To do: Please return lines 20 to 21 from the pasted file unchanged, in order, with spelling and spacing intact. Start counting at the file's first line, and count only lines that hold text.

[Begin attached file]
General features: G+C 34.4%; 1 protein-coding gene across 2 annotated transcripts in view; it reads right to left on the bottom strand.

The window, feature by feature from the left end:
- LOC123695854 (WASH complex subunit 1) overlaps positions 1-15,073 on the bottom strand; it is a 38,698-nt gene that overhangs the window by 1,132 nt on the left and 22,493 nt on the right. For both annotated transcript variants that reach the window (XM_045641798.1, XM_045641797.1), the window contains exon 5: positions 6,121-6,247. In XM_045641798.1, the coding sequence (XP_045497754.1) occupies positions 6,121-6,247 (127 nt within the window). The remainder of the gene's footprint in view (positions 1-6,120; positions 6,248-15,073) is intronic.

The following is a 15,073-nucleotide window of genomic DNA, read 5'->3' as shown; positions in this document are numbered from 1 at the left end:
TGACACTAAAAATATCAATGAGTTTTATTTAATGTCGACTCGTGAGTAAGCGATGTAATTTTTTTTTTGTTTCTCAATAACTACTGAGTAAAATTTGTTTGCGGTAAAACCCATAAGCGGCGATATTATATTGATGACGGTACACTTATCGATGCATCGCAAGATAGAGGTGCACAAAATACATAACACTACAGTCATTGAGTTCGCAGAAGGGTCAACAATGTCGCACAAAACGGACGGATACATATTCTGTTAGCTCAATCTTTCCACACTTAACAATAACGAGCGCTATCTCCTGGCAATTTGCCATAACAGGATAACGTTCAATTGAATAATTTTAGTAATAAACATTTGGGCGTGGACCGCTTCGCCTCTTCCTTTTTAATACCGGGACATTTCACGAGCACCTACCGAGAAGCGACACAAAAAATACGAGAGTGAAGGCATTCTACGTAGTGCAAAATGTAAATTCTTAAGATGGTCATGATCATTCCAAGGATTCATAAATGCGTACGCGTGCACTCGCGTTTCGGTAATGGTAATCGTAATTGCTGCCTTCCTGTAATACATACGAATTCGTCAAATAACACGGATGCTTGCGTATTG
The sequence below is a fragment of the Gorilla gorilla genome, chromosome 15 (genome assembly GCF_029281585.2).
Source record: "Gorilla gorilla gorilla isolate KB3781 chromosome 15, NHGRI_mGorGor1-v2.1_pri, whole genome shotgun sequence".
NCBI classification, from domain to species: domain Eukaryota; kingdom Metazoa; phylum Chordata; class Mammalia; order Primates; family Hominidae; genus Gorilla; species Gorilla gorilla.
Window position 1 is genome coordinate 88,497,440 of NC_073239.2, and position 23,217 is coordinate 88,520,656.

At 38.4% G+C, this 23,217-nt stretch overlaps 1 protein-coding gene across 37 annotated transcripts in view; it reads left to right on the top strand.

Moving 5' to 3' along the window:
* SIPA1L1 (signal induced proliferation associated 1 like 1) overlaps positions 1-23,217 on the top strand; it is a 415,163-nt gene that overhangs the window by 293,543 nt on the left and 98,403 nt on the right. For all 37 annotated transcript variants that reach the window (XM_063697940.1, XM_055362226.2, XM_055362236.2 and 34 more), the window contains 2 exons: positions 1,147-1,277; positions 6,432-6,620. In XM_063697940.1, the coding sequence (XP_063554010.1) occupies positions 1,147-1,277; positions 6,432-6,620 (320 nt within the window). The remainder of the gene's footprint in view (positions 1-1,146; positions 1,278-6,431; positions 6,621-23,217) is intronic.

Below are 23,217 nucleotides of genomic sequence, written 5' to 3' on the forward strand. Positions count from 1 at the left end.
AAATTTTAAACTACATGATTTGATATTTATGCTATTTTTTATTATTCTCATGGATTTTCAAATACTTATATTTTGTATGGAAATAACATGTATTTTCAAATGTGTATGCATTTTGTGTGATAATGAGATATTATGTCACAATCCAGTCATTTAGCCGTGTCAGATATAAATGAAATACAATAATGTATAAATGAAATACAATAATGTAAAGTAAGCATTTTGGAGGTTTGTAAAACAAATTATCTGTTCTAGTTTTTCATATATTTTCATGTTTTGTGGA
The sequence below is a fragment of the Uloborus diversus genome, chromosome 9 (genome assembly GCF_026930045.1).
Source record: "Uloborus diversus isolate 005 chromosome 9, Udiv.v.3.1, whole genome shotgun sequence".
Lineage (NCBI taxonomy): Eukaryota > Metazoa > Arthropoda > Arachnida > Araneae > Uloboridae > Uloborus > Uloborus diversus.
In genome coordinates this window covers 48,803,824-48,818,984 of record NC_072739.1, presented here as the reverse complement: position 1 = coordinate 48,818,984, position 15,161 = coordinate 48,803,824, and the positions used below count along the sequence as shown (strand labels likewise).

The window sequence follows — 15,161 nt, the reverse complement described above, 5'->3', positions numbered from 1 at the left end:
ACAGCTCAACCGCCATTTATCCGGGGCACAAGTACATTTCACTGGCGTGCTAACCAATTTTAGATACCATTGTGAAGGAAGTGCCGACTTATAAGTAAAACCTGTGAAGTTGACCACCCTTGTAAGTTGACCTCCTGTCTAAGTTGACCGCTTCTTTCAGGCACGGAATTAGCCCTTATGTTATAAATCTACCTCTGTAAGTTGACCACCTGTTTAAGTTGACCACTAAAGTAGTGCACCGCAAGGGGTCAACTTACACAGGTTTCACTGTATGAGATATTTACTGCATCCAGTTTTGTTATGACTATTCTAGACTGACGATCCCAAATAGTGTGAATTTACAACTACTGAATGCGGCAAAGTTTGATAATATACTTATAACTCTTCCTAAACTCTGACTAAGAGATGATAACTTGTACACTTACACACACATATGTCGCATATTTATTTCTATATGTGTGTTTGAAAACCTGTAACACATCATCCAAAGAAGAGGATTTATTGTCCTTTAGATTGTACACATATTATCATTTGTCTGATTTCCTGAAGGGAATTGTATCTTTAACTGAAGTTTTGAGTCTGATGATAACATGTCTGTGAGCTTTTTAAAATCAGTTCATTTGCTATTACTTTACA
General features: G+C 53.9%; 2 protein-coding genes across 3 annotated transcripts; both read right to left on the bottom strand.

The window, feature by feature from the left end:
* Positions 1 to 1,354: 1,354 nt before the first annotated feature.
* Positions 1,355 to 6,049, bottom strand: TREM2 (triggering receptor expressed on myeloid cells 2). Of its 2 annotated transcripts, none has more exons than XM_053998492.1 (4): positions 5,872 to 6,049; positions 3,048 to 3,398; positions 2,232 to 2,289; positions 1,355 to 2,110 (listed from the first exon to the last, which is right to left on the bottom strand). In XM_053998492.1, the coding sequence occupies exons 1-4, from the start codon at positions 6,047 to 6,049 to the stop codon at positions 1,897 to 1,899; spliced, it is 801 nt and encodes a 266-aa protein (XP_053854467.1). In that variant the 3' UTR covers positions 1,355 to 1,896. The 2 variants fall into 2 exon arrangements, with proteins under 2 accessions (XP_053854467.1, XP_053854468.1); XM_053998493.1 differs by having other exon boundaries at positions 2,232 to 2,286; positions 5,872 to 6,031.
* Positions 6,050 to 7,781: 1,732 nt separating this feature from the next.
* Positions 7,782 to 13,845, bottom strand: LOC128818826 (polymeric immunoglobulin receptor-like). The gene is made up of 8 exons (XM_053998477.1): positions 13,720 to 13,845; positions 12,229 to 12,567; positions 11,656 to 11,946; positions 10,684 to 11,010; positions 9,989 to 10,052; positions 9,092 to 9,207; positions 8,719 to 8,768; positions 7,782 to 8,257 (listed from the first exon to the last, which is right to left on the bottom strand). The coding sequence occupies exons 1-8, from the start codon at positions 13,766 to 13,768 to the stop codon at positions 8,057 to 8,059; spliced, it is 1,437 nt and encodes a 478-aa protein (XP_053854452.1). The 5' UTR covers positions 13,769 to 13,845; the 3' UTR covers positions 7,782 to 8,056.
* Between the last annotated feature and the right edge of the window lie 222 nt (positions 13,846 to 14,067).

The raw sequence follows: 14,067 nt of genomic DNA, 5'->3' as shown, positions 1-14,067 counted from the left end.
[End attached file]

ACAGCTCAACCGCCATTTATCCGGGGCACAAGTACATTTCACTGGCGTGCTAACCAATTTTAGATACCATTGTGAAGGAAGTGCCGACTTATAAGTAAAACCTGTGAAGTTGACCACCCTTGTAAGTTGACCTCCTGTCTAAGTTGACCGCTTCTTTCAGGCACGGAATTAGCCCTTATGTTATAAATCTACCTCTGTAAGTTGACCACCTGTTTAAGTTGACCACTAAAGTAGTGCACCGCAAGGGGTCAACTTACACAGGTTTCACTGTATGAGATATTTACTGCATCCAGTTTTGTTATGACTATTCTAGACTGACGATCCCAAATAGTGTGAATTTACAACTACTGAATGCGGCAAAGTTTGATAATATACTTATAACTCTTCCTAAACTCTGACTAAGAGATGATAACTTGTACACTTACACACACATATGTCGCATATTTATTTCTATATGTGTGTTTGAAAACCTGTAACACATCATCCAAAGAAGAGGATTTATTGTCCTTTAGATTGTACACATATTATCATTTGTCTGATTTCCTGAAGGGAATTGTATCTTTAACTGAAGTTTTGAGTCTGATGATAACATGTCTGTGAGCTTTTTAAAATCAGTTCATTTGCTATTACTTTACA
General features: G+C 53.9%; 2 protein-coding genes across 3 annotated transcripts; both read right to left on the bottom strand.